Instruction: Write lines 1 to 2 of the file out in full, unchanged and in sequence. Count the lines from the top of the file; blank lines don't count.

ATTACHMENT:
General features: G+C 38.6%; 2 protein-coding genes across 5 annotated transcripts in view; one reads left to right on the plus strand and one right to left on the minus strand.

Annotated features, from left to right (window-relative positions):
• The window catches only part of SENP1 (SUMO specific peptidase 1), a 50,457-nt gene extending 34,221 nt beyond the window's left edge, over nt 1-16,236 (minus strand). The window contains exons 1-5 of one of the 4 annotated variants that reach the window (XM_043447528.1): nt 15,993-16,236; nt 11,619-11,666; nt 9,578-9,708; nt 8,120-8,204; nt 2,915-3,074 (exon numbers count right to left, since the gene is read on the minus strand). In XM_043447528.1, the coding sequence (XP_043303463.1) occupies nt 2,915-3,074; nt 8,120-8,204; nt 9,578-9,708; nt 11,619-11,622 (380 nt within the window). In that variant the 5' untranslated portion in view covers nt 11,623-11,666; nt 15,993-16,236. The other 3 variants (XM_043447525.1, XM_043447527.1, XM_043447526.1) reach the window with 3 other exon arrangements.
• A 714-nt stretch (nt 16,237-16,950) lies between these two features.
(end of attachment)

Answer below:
General features: G+C 38.6%; 2 protein-coding genes across 5 annotated transcripts in view; one reads left to right on the plus strand and one right to left on the minus strand.

Annotated features, from left to right (window-relative positions):